relationshiop between 15N and 18O associated with nitrate assimilation. Data from Granger and
Sigman (unpublished).
for dissimilatory nitrate reduction in freshwater systems have suggested a 18O:15N ratio
of 0.5 to 0.7 for denitrification (refs). This discrepancy demands that the controls and
constraints on the 18O:15N ratio associated with isotopic discrimination during
denitrification be further investigated and characterized. If this ratio proves predictable
for biological N transformations in the ocean, it will provide a powerful tool to study
nitrogen cycle processes as well as patterns in ocean circulation.
Potential applications of the nitrate N and O isotopes in oceanography
Few data on the coupled 18O:15N of nitrate exist, and the existing ocean profiles
are not yet published and still wanting of original interpretation. Nonetheless, coupled
measurements of nitrate 15N and 18O may have the potential to provide novel insights
into biological N-cycling. One potential application is the use of coupled 15N/18O
measurements to determine the relative magnitude of assimilation to remineralization
within the surface mixed layer. Figure 5 illustrates two hypothetical scenarios of
euphotic zone production and remineralization cycles that result in distinct 18O: 15N
signatures. In first scenario (figure 5a), nitrate at the surface is completely consumed by
resident plankton and then completely remineralized at the top of the nitracline. Say the
15N of nitrate initially supplied to surface is 5‰, like that of deep water, and 18O is 0‰
(vs. standard mean ocean water), also like that of deep water. Plankton uptake of nitrate
has an isotope effect of 5‰, yet since all nitrate supplied is consumed (f = 1; equation 3),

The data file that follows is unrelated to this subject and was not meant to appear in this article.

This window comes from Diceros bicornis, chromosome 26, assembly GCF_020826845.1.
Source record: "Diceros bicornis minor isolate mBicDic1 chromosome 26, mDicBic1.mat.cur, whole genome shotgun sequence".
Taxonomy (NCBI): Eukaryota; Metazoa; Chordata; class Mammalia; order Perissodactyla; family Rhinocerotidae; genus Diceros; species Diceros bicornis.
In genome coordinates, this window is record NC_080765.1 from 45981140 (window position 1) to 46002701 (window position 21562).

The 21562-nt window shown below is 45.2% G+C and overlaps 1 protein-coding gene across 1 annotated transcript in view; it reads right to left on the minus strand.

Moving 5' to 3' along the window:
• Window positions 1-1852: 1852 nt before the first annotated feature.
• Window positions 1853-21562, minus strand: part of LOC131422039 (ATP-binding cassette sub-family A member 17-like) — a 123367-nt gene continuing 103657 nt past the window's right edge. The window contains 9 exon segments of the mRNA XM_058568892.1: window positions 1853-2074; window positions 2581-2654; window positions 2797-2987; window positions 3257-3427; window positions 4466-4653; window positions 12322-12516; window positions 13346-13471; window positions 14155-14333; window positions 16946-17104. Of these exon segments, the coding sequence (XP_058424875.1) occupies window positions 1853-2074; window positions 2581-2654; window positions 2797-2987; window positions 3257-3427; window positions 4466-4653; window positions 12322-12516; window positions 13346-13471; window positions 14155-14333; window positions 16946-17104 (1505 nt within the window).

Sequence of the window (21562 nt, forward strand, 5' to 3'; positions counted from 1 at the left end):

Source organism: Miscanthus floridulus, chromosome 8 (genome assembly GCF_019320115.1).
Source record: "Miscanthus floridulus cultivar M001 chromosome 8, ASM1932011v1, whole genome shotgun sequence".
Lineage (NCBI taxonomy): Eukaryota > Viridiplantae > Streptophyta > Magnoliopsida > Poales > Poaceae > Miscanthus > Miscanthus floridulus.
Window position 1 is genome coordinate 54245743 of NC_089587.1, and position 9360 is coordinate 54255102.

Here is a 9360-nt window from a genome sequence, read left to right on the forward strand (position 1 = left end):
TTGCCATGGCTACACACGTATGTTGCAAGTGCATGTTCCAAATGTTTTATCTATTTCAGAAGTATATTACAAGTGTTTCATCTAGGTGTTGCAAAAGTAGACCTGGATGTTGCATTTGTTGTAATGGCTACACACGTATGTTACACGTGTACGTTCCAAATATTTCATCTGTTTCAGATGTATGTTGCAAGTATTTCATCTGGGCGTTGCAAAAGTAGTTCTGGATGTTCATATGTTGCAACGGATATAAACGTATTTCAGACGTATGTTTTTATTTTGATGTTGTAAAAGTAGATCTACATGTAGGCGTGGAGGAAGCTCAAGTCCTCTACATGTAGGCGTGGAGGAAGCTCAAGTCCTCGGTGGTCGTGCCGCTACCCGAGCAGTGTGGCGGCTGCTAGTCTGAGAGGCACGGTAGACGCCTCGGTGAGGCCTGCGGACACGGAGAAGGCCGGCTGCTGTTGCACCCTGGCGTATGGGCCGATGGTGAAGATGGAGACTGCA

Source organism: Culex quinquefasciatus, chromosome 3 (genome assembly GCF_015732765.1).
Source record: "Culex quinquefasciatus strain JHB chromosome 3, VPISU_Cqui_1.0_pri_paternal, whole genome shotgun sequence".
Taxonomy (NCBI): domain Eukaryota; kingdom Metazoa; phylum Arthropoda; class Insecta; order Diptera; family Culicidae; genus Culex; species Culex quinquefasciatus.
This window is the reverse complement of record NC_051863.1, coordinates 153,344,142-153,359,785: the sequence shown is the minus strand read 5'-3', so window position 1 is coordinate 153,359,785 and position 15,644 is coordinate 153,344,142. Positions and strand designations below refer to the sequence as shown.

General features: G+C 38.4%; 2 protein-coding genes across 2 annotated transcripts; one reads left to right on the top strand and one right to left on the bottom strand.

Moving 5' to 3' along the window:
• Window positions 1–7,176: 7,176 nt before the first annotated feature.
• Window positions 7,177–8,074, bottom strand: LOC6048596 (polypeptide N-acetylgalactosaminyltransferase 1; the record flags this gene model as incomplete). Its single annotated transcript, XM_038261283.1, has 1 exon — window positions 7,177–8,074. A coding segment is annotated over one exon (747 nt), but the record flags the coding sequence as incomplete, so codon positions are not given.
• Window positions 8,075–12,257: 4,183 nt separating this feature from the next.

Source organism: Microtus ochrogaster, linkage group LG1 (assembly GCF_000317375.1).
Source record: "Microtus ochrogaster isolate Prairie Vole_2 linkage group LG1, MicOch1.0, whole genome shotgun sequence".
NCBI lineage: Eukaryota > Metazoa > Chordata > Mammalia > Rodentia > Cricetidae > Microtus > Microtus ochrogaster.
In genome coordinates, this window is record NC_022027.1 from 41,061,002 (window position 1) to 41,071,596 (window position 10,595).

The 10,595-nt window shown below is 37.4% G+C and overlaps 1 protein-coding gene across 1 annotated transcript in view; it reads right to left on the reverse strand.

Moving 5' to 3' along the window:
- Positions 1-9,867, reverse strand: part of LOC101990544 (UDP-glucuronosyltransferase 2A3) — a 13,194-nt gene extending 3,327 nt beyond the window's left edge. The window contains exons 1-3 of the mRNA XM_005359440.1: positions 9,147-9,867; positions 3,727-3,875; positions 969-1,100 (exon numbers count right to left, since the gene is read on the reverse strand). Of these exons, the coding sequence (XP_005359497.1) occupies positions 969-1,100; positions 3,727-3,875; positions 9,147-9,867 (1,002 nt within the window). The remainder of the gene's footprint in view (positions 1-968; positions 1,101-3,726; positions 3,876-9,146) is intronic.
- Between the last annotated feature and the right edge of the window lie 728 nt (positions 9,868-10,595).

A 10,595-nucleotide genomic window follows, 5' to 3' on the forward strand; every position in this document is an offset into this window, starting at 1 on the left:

there is no remaining nitrate pool that is isotopically enriched, and the plankton nitrogen
has a 15N of 5‰. The particulate nitrogen that sediments to the nitracline is ammonified
and completely re-oxidized within the mixed layer, resulting in new nitrate that has a
15N of 5‰ and a 18O of 0‰, and that resides within the mixed layer. Here again, the
undetermined magnitude of the isotopic fractionation imparted by ammonification as well
as the potentially large isotope effect associated with ammonia oxidation impart no
fractionation to the re-oxidized nitrate, as the reactant pools (the organic nitrogen and the
ammonia) are completely consumed (f = 1). Thus the 18O: 15N of the regenerated
nitrate is identical to that of the initial nitrate. So nitrate brought up to the surface again
has its original signature, that of deep ocean nitrate.
In the alternate scenario (Figure 5 b), nitrate supplied to the surface is not
completely consumed, such that a pool of nitrate enriched in both 15N and 18O remains at
the surface ocean. In this example, say half of the nitrate remains unconsumed and
fractionation of both N and O is assumed to follow a 1:1 trend. Using an isotope effect of
5‰ for nitrate assimilation, the remaining pool has a 15N of 8.5‰ and 18O of 3.5‰,
according to the Rayleigh model (equation 3). Particulate nitrogen has a 15N of 1.5‰
and has lost oxygen to water (equation 5). Say sedimenting organic nitrogen is
subsequently completely remineralized to nitrate at the top of the nitracline, within the
mixed layer (instead of below it), resulting in new nitrate that has a 15N of 1.5‰ and a
18O of 0‰ (from water). When this new nitrate pool is mixed back with the original
remaining pool, the 15N and 18O of the resulting nitrate are 5‰ for N and 1.75‰ for
oxygen. While the nitrogen retains its history throughout partial consumption and
remineralization, the oxygen in freshly oxidized nitrate is not linked to nitrogen during
remineralization and is thus insensitive to the source of N. Hence the 18O of nitrate
compared to 15N in this case provides a measure of the ratio of new vs. regenerated
nitrate in the euphotic zone. Incomplete consumption followed by remineralization acts
to raise the 18O: 15N ratio of nitrate in a water parcel. Such a signature in nitrate at the
ocean surface may thus be indicative of N regeneration occuring within the mixed layer,
such that traditional measurements of new production as plankton 15N-labeled nitrate
uptake would not equate export production (see discussion of new vs. regenerated